My thanks to Handheld Classics and Edelweiss for a review copy of this book.
Malcolm Saville is another from the list of authors whom I was aware of but had never read. I only had a vague idea that he wrote adventure stories for children. But on seeing my friend Alwynne’s review of this book on Goodreads, I found to my surprise that he wrote on nature centric themes as well, which I love reading; so this sounded a book right up my alley. (In fact I also discovered from the wonderful introduction by Hazel Sheeky Bird that Saville’s adventure books have a mystery element on the lines of Enid Blyton which made me interested to explore them as well. Like Blyton his books were somewhat ignored by critics and reviewers despite being popular with his readers.) In fact, this book too reminded me of Blyton’s nature writing and one of her books I recently read, The Caravan Family.
Jane’s Country Year is fairly simple by way of plot; actually there isn’t as such a plot but a context for our story. Jane, who is 10, has been seriously ill and to convalesce the doctor has advised she spend a year in the country. So she is sent off by her parents from their town home to the farm of her Uncle William and Aunt Kate. The book essentially traces the year she spends on the farm taking in and becoming part of activities on the farm, enjoying the fresh air, and more so the nature around her—birds, animals, plants and flowers. She soon befriends Richard Herrick who is the rector’s son and at 12 slightly older than her. Richard is very knowledgeable about birds and exploring the country with him, she too begins to observe birds as keenly. Alongside from Susan, Richard’s younger sister, she learns about flowers. Besides their adventures and expeditions in the country we also get a look into farm life, the constant and different activities involved and also special occasions and celebrations like birthdays, the harvest festival and the village fair. Jane is soon so much a part of this life that she finds it hard to think she must return. Each of the chapters in the book traces the events of a month.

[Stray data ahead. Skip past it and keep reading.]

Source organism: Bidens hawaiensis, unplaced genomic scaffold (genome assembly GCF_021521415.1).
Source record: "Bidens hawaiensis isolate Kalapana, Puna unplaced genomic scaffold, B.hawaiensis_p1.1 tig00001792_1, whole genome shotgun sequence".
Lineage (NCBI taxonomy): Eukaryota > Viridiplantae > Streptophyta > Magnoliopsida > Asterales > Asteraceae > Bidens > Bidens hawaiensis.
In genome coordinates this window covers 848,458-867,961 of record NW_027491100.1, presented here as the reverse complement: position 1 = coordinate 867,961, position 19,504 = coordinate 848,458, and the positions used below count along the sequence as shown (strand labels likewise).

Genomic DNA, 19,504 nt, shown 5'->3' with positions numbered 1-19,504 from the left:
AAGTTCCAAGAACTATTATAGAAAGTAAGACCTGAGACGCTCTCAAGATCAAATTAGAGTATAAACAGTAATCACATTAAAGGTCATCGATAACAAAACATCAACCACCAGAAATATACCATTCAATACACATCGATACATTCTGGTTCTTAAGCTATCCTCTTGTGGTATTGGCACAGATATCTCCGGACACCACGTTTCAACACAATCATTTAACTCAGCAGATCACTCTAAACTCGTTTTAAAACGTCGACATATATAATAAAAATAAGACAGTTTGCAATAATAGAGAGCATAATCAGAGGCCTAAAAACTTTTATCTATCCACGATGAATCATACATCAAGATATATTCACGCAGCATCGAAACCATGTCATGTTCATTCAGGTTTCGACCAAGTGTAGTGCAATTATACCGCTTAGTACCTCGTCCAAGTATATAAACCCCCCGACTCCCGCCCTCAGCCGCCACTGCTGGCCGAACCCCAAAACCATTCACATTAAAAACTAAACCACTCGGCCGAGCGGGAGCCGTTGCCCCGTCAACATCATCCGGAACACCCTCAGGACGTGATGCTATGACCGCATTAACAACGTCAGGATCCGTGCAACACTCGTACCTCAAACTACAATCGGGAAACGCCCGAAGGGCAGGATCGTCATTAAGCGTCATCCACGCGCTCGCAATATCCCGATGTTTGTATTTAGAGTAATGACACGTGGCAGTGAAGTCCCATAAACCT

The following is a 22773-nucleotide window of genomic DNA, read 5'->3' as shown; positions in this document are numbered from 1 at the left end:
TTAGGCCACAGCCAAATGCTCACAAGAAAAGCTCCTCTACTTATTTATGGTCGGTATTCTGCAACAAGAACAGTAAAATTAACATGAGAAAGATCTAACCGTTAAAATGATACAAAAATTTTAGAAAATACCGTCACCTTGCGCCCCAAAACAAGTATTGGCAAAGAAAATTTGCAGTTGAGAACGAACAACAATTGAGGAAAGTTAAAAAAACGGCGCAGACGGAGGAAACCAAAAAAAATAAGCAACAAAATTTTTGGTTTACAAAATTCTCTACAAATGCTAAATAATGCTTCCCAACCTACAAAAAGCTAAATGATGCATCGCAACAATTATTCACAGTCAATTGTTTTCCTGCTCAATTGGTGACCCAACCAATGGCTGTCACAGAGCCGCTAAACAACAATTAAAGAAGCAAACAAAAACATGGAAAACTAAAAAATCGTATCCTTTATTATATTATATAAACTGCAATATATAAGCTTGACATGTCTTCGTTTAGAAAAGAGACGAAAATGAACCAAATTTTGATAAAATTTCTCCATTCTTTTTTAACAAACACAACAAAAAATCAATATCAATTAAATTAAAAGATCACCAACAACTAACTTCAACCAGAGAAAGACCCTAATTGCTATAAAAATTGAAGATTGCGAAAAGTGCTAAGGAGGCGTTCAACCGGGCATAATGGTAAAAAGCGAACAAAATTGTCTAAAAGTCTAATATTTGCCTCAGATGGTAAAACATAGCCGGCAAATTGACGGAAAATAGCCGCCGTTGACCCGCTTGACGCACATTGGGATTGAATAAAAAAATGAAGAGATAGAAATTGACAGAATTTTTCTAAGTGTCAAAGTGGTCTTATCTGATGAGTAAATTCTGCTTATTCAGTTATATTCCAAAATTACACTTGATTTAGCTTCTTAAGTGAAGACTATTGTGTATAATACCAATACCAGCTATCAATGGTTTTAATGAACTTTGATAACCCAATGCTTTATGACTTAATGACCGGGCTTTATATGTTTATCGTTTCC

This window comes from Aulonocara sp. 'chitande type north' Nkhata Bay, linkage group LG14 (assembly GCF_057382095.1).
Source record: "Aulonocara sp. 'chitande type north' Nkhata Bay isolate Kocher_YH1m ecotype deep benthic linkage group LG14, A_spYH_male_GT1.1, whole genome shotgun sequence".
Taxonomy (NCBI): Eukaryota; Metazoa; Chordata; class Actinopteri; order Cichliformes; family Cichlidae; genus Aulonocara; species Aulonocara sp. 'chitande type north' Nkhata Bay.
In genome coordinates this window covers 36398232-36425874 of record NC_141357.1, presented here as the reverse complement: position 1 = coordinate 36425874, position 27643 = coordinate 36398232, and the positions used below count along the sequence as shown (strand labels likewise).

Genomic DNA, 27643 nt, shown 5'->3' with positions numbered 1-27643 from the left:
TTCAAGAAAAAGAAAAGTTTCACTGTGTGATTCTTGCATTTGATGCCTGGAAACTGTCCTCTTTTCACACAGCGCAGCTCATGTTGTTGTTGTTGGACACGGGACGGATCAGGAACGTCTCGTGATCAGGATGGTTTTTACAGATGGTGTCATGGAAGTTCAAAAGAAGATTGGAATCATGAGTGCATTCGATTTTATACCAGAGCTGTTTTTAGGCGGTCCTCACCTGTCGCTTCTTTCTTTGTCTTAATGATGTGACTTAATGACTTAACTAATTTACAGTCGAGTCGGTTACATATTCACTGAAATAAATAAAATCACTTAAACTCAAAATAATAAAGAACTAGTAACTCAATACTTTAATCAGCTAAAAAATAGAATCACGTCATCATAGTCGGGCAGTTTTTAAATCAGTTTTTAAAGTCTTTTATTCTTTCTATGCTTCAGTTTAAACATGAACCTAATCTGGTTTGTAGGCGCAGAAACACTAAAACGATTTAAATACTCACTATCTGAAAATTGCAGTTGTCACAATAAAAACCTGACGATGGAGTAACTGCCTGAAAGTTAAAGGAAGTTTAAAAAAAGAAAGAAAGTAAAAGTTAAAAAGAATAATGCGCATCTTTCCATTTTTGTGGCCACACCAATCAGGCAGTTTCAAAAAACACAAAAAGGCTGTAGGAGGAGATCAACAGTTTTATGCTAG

This was an absolutely wonderful read for me—gentle and full of charm. I had thought of the Caravan Family when I started this book since that involved some adventures on a farm and glimpses of farm life, and this was like it, only with far more ‘meat’, in terms of the detail it goes into and also in the fact that it covers every season.
Saville gives us in a sense a proper look into farm life, always busy and full of activity and hard work yet one that brings with it much satisfaction. With Jane we get to see different activities from harvesting to hay making, the horses being shoed and sheep sheared among other things. But with it, she has also every chance to explore the countryside, see different birds, observe their nests and other habits; she also helps Richard in putting together a nest map. She starts a book to collect pressed flowers of all kinds. Saville really shows us nature at different times of the year, from changes in weather to the appearance and nests of different birds, flowers blooming and berries ripening and of course, parallel developments on the farm. And as Jane starts to go to school, she also makes friends who turn out rather lovely as well. These with the events in the village—festivals and occasions—form an idyllic picture of country life with its clean and healthy environment and natural beauty all around— a world like Miss Read’s which one wants to live in. On her first morning on the farm, Jane feels uncharacteristically hungry smelling the bacon frying and the fresh bread toasting. With this she is almost instantly drawn into country life and with her so are we.
But Saville is not painting any false idyll—in fact, like Miss Read, he doesn’t gloss over the less savoury aspects—whether it is rats and rabbits having to be killed to protect the crop or stoats with their prey, or a cat getting at a bird or even sheep not being that comfortable when sheared. Then poor Jane must also grapple with her growing love for the country and the fact that she must eventually return home.
This was a really lovely read which I enjoyed every moment of, and with some nice illustrations complementing the text (the original ones from 1946).
4.5 stars from me